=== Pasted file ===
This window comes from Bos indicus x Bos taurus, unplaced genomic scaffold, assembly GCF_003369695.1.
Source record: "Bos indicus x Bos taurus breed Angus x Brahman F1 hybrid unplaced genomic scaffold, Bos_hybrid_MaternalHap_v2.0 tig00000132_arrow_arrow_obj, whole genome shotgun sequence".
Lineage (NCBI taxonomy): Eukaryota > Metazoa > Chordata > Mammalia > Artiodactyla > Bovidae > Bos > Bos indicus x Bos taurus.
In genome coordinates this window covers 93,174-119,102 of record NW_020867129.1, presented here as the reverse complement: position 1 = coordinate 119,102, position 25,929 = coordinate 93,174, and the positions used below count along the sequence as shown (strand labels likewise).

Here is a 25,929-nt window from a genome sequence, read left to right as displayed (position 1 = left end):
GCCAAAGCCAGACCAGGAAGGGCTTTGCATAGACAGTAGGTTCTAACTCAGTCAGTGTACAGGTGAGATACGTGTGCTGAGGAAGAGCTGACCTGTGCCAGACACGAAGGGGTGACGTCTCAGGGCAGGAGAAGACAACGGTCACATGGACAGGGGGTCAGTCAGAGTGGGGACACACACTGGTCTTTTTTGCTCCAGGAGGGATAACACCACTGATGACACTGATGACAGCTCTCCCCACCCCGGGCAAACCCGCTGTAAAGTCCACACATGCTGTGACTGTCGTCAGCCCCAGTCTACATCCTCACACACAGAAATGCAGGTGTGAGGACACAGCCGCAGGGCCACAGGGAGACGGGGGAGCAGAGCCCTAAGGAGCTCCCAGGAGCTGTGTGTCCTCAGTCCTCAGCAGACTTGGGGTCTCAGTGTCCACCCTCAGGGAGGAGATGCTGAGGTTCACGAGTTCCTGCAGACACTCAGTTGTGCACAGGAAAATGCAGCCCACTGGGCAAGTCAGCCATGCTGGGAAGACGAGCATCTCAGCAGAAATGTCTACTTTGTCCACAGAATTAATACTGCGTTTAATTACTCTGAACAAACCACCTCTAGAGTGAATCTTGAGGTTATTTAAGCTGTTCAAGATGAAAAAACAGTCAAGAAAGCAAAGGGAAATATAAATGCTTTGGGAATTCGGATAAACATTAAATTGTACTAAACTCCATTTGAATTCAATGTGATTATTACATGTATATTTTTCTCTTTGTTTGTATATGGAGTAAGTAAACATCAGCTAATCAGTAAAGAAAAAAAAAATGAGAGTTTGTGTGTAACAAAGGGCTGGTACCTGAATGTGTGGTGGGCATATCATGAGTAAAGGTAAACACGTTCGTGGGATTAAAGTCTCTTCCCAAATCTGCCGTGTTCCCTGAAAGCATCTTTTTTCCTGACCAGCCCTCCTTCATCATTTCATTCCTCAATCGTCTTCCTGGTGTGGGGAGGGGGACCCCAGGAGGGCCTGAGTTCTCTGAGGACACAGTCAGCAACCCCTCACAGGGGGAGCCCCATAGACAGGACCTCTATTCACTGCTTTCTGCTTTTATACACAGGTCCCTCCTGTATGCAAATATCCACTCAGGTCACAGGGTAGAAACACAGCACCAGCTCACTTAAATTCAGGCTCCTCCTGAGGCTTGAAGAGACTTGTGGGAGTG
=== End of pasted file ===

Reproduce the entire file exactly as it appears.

This window comes from Bos indicus x Bos taurus, unplaced genomic scaffold, assembly GCF_003369695.1.
Source record: "Bos indicus x Bos taurus breed Angus x Brahman F1 hybrid unplaced genomic scaffold, Bos_hybrid_MaternalHap_v2.0 tig00000132_arrow_arrow_obj, whole genome shotgun sequence".
Lineage (NCBI taxonomy): Eukaryota > Metazoa > Chordata > Mammalia > Artiodactyla > Bovidae > Bos > Bos indicus x Bos taurus.
In genome coordinates this window covers 93,174-119,102 of record NW_020867129.1, presented here as the reverse complement: position 1 = coordinate 119,102, position 25,929 = coordinate 93,174, and the positions used below count along the sequence as shown (strand labels likewise).

Here is a 25,929-nt window from a genome sequence, read left to right as displayed (position 1 = left end):
GCCAAAGCCAGACCAGGAAGGGCTTTGCATAGACAGTAGGTTCTAACTCAGTCAGTGTACAGGTGAGATACGTGTGCTGAGGAAGAGCTGACCTGTGCCAGACACGAAGGGGTGACGTCTCAGGGCAGGAGAAGACAACGGTCACATGGACAGGGGGTCAGTCAGAGTGGGGACACACACTGGTCTTTTTTGCTCCAGGAGGGATAACACCACTGATGACACTGATGACAGCTCTCCCCACCCCGGGCAAACCCGCTGTAAAGTCCACACATGCTGTGACTGTCGTCAGCCCCAGTCTACATCCTCACACACAGAAATGCAGGTGTGAGGACACAGCCGCAGGGCCACAGGGAGACGGGGGAGCAGAGCCCTAAGGAGCTCCCAGGAGCTGTGTGTCCTCAGTCCTCAGCAGACTTGGGGTCTCAGTGTCCACCCTCAGGGAGGAGATGCTGAGGTTCACGAGTTCCTGCAGACACTCAGTTGTGCACAGGAAAATGCAGCCCACTGGGCAAGTCAGCCATGCTGGGAAGACGAGCATCTCAGCAGAAATGTCTACTTTGTCCACAGAATTAATACTGCGTTTAATTACTCTGAACAAACCACCTCTAGAGTGAATCTTGAGGTTATTTAAGCTGTTCAAGATGAAAAAACAGTCAAGAAAGCAAAGGGAAATATAAATGCTTTGGGAATTCGGATAAACATTAAATTGTACTAAACTCCATTTGAATTCAATGTGATTATTACATGTATATTTTTCTCTTTGTTTGTATATGGAGTAAGTAAACATCAGCTAATCAGTAAAGAAAAAAAAAATGAGAGTTTGTGTGTAACAAAGGGCTGGTACCTGAATGTGTGGTGGGCATATCATGAGTAAAGGTAAACACGTTCGTGGGATTAAAGTCTCTTCCCAAATCTGCCGTGTTCCCTGAAAGCATCTTTTTTCCTGACCAGCCCTCCTTCATCATTTCATTCCTCAATCGTCTTCCTGGTGTGGGGAGGGGGACCCCAGGAGGGCCTGAGTTCTCTGAGGACACAGTCAGCAACCCCTCACAGGGGGAGCCCCATAGACAGGACCTCTATTCACTGCTTTCTGCTTTTATACACAGGTCCCTCCTGTATGCAAATATCCACTCAGGTCACAGGGTAGAAACACAGCACCAGCTCACTTAAATTCAGGCTCCTCCTGAGGCTTGAAGAGACTTGTGGGAGTG